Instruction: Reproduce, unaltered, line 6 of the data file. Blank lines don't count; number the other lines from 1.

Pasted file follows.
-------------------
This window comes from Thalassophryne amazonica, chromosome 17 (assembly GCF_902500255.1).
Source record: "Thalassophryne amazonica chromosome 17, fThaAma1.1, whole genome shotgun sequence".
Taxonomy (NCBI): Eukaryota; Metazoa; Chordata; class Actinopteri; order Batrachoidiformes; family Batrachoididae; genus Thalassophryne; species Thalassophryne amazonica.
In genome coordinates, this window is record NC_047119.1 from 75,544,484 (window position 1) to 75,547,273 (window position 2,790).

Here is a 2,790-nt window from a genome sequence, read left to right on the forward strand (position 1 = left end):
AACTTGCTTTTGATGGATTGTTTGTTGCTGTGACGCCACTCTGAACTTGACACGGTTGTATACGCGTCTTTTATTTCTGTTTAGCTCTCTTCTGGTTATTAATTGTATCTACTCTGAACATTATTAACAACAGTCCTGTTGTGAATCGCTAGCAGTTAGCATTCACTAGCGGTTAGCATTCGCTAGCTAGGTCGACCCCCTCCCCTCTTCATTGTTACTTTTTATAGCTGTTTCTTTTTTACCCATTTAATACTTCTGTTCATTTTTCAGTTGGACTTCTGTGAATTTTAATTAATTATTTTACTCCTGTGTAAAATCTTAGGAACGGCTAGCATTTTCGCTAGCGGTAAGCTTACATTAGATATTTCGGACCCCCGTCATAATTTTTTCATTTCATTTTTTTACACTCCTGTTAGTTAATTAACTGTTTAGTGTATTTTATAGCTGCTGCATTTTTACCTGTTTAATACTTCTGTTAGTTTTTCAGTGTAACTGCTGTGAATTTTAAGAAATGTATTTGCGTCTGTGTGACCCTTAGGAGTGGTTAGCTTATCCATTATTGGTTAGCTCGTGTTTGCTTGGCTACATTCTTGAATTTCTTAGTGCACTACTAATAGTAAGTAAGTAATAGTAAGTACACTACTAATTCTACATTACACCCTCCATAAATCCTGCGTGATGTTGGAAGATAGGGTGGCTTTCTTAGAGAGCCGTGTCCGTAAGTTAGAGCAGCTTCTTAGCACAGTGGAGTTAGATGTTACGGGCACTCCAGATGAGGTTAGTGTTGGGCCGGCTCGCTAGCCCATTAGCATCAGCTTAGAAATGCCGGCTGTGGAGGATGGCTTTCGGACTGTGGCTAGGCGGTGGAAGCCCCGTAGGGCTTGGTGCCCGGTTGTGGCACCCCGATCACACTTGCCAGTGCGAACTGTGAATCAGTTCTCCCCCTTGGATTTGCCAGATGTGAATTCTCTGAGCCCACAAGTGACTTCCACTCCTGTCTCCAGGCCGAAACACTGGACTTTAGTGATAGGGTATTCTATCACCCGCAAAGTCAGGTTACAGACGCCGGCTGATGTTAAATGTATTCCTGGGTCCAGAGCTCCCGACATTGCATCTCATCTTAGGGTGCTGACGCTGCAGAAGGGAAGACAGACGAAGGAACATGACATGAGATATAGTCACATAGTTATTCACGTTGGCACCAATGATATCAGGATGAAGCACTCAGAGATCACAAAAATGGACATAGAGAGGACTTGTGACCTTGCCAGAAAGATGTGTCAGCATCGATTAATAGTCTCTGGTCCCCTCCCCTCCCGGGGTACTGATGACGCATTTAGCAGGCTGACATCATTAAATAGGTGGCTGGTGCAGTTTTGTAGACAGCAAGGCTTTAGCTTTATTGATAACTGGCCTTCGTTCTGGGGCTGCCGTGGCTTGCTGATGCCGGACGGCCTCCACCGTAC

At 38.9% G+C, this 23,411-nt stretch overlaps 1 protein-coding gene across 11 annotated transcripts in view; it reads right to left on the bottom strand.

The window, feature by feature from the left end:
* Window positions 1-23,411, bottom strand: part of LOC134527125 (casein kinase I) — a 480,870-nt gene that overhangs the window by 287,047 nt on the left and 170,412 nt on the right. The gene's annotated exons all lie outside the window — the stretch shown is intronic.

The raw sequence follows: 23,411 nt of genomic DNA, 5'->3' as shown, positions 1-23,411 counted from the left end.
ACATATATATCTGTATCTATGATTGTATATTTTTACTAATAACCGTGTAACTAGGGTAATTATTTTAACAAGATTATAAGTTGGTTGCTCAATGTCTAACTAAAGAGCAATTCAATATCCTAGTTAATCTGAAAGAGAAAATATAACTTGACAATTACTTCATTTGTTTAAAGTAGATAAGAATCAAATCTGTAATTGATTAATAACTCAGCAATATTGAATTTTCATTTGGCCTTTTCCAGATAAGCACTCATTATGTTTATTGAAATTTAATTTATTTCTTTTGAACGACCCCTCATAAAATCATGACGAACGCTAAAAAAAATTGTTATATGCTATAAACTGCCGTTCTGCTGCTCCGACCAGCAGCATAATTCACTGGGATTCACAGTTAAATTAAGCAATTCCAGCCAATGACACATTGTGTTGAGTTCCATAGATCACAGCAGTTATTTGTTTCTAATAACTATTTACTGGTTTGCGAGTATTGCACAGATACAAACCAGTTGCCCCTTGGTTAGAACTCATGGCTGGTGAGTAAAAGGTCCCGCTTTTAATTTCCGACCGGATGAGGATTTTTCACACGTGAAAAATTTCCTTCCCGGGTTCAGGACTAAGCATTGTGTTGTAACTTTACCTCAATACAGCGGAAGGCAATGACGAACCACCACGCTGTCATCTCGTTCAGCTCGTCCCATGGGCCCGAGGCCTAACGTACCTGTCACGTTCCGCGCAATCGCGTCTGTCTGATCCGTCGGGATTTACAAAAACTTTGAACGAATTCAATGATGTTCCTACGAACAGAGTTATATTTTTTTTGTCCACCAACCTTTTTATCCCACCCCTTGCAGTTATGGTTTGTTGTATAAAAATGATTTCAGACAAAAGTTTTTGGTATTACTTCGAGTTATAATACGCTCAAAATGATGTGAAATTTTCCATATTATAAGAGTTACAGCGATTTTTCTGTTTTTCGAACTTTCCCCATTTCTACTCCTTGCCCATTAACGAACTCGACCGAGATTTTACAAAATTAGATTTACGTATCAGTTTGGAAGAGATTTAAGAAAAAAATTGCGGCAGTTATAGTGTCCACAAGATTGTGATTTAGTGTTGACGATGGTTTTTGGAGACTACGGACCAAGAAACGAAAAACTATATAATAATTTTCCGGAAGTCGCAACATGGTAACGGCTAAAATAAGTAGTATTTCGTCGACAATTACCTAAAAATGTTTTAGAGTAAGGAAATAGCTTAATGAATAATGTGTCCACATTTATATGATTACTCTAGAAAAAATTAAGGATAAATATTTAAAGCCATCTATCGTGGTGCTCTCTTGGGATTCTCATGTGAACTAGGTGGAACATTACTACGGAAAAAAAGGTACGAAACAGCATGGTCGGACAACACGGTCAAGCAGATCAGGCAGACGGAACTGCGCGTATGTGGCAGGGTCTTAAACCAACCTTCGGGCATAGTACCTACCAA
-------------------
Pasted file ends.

AACTTGCTTTTGATGGATTGTTTGTTGCTGTGACGCCACTCTGAACTTGACACGGTTGTATACGCGTCTTTTATTTCTGTTTAGCTCTCTTCTGGTTATTAATTGTATCTACTCTGAACATTATTAACAACAGTCCTGTTGTGAATCGCTAGCAGTTAGCATTCACTAGCGGTTAGCATTCGCTAGCTAGGTCGACCCCCTCCCCTCTTCATTGTTACTTTTTATAGCTGTTTCTTTTTTACCCATTTAATACTTCTGTTCATTTTTCAGTTGGACTTCTGTGAATTTTAATTAATTATTTTACTCCTGTGTAAAATCTTAGGAACGGCTAGCATTTTCGCTAGCGGTAAGCTTACATTAGATATTTCGGACCCCCGTCATAATTTTTTCATTTCATTTTTTTACACTCCTGTTAGTTAATTAACTGTTTAGTGTATTTTATAGCTGCTGCATTTTTACCTGTTTAATACTTCTGTTAGTTTTTCAGTGTAACTGCTGTGAATTTTAAGAAATGTATTTGCGTCTGTGTGACCCTTAGGAGTGGTTAGCTTATCCATTATTGGTTAGCTCGTGTTTGCTTGGCTACATTCTTGAATTTCTTAGTGCACTACTAATAGTAAGTAAGTAATAGTAAGTACACTACTAATTCTACATTACACCCTCCATAAATCCTGCGTGATGTTGGAAGATAGGGTGGCTTTCTTAGAGAGCCGTGTCCGTAAGTTAGAGCAGCTTCTTAGCACAGTGGAGTTAGATGTTACGGGCACTCCAGATGAGGTTAGTGTTGGGCCGGCTCGCTAGCCCATTAGCATCAGCTTAGAAATGCCGGCTGTGGAGGATGGCTTTCGGACTGTGGCTAGGCGGTGGAAGCCCCGTAGGGCTTGGTGCCCGGTTGTGGCACCCCGATCACACTTGCCAGTGCGAACTGTGAATCAGTTCTCCCCCTTGGATTTGCCAGATGTGAATTCTCTGAGCCCACAAGTGACTTCCACTCCTGTCTCCAGGCCGAAACACTGGACTTTAGTGATAGGGTATTCTATCACCCGCAAAGTCAGGTTACAGACGCCGGCTGATGTTAAATGTATTCCTGGGTCCAGAGCTCCCGACATTGCATCTCATCTTAGGGTGCTGACGCTGCAGAAGGGAAGACAGACGAAGGAACATGACATGAGATATAGTCACATAGTTATTCACGTTGGCACCAATGATATCAGGATGAAGCACTCAGAGATCACAAAAATGGACATAGAGAGGACTTGTGACCTTGCCAGAAAGATGTGTCAGCATCGATTAATAGTCTCTGGTCCCCTCCCCTCCCGGGGTACTGATGACGCATTTAGCAGGCTGACATCATTAAATAGGTGGCTGGTGCAGTTTTGTAGACAGCAAGGCTTTAGCTTTATTGATAACTGGCCTTCGTTCTGGGGCTGCCGTGGCTTGCTGATGCCGGACGGCCTCCACCGTAC